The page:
By Juan Pedro Marín Arrese, in Madrid | It is only fair that banks being nationalised to save them from sheer collapse should follow a much restrictive pay policy on top executives and members of the board. After all, a huge amount of taxpayer money has been spent to fill the gaps derived from irresponsible management. The odd thing is that most culprits have already left the entities with their pockets full of indemnities they fixed themselves before doomsday. New managers put in place to salvage the remnants of those wreckages will be the only ones to be penalised. The moral is that decent people always foot the bill.
Banks and former saving institutions having tapped soft loans from the rescue fund will also be subject to that discipline, albeit in a milder way. Mind you, Bankia chairman, and former boss of the Minister having proposed this measure, is likely to see his pay slashed by 75%. Having such a friend you can dispose of any foe. Is it fair? If we stick to the line that public money should be given in exchange of personal sacrifices on behalf of senior executives, the measure as such doesn’t raise any objection.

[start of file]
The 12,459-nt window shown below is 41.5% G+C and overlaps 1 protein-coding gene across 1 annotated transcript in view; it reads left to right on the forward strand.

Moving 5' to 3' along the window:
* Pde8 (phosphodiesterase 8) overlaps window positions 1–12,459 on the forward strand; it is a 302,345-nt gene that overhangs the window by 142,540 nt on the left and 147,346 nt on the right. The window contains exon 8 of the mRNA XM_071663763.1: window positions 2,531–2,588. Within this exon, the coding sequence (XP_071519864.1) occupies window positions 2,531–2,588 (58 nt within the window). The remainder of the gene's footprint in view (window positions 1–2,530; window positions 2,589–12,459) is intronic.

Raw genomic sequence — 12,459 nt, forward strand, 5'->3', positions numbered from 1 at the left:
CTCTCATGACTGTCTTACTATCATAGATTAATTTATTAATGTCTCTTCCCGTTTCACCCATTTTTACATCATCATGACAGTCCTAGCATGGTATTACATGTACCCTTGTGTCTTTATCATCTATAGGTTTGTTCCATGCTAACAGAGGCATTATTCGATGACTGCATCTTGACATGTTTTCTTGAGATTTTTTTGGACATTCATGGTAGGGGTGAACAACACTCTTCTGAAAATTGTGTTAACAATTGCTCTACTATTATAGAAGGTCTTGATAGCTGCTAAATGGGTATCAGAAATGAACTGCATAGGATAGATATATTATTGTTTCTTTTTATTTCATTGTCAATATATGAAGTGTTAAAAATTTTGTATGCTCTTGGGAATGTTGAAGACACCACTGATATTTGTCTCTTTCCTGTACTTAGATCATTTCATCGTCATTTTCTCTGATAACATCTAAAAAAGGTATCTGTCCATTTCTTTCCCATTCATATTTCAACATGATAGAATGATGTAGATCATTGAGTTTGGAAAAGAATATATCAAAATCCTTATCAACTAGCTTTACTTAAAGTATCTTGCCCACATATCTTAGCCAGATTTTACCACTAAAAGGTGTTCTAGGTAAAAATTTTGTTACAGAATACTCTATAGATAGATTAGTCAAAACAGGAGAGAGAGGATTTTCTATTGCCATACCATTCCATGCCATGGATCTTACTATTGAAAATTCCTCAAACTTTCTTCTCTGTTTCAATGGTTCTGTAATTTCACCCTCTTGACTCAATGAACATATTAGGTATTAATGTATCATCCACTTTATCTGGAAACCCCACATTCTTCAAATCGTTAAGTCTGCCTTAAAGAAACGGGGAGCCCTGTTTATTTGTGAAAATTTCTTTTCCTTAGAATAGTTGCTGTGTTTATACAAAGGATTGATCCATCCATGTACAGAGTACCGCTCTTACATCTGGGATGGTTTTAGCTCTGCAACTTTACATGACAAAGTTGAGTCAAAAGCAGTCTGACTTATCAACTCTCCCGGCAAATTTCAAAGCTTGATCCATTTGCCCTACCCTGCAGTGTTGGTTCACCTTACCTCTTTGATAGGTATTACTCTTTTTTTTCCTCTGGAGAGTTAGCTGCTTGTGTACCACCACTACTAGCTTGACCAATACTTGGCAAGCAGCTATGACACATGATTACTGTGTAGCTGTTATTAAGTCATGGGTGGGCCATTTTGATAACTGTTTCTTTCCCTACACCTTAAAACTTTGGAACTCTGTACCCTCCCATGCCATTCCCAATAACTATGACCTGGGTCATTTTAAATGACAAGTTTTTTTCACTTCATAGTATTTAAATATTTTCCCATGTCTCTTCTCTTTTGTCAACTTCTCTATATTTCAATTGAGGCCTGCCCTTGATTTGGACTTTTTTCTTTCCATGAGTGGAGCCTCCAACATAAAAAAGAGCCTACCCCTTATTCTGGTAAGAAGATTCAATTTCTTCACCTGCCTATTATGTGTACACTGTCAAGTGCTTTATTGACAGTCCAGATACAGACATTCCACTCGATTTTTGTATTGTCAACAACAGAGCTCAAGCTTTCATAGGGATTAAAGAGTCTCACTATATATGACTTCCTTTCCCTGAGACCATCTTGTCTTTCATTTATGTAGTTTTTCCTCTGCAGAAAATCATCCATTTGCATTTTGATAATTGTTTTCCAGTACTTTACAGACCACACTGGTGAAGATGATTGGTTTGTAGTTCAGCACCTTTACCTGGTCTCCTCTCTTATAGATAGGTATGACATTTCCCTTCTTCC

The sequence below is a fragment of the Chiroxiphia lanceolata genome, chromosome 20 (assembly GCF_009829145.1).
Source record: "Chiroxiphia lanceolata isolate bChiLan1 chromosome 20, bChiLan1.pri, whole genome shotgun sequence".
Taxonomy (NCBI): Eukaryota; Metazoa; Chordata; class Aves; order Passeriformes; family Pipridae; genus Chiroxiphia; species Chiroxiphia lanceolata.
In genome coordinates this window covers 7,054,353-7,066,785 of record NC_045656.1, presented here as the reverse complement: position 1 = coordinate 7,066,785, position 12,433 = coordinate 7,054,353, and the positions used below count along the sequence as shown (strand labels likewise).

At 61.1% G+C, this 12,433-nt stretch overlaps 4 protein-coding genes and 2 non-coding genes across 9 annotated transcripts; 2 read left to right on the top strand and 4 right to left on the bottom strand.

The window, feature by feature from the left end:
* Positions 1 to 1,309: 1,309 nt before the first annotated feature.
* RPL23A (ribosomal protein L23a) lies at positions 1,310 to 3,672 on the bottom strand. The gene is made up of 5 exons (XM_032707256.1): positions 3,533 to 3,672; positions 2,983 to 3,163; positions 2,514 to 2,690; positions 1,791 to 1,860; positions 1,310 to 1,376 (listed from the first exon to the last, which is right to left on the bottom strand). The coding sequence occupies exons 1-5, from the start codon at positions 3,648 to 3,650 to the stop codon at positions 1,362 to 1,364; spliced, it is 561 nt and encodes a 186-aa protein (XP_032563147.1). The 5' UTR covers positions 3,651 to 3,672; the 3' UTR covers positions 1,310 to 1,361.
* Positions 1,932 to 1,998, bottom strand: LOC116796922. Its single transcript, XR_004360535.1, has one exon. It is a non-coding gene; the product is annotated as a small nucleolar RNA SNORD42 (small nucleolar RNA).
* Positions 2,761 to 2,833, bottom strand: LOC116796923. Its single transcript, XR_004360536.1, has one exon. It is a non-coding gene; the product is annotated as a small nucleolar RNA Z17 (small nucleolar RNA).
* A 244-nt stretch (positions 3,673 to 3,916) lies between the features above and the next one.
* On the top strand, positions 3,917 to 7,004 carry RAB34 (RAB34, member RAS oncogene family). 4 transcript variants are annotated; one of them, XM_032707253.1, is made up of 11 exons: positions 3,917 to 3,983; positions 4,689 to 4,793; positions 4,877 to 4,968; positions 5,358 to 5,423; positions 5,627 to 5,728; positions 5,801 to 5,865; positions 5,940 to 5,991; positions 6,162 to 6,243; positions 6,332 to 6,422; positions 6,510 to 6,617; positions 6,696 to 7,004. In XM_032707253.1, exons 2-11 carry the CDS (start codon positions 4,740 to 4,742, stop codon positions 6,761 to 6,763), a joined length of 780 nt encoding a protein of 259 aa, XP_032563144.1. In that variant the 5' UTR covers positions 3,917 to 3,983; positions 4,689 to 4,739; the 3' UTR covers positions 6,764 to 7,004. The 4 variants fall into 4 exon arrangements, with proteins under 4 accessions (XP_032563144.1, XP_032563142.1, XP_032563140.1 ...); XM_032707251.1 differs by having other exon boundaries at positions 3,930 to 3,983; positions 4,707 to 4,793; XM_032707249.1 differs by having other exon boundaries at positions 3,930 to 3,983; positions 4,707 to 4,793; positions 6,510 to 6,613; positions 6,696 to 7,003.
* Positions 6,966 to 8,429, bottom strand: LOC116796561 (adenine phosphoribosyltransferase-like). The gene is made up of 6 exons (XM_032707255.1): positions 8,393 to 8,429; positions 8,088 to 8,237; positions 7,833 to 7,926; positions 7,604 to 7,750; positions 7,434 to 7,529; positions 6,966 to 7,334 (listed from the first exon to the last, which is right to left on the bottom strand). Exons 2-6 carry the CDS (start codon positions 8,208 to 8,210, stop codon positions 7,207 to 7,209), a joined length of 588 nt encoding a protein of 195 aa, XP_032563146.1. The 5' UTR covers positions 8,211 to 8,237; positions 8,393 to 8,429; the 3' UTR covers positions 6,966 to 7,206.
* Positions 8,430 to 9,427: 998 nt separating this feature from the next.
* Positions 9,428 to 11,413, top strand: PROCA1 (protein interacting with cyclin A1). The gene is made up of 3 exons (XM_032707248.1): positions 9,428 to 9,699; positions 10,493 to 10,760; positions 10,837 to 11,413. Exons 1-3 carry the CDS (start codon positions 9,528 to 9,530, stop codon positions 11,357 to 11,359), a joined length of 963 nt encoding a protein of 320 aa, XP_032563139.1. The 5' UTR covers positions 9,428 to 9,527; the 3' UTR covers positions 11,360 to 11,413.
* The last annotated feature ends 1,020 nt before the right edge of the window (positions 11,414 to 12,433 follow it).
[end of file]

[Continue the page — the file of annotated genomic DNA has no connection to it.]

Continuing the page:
But justice should be applied on a general basis. If we focus on banking entities, what is the difference between receiving soft loans from the rescue fund and state guarantees covering bonds and notes issued? In both cases we are confronted with state aid. All banks have benefited from the guarantee scheme and yet their top managers will escape any pay discipline. Why should this restrictive principle be confined to banking? Is there any sound reason, beyond demagogy, not to extend it to firms having received public support? Obviously, nothing justifies any difference in treatment. If we follow the reasoning to the end, very few IBEX executives would get a proper salary.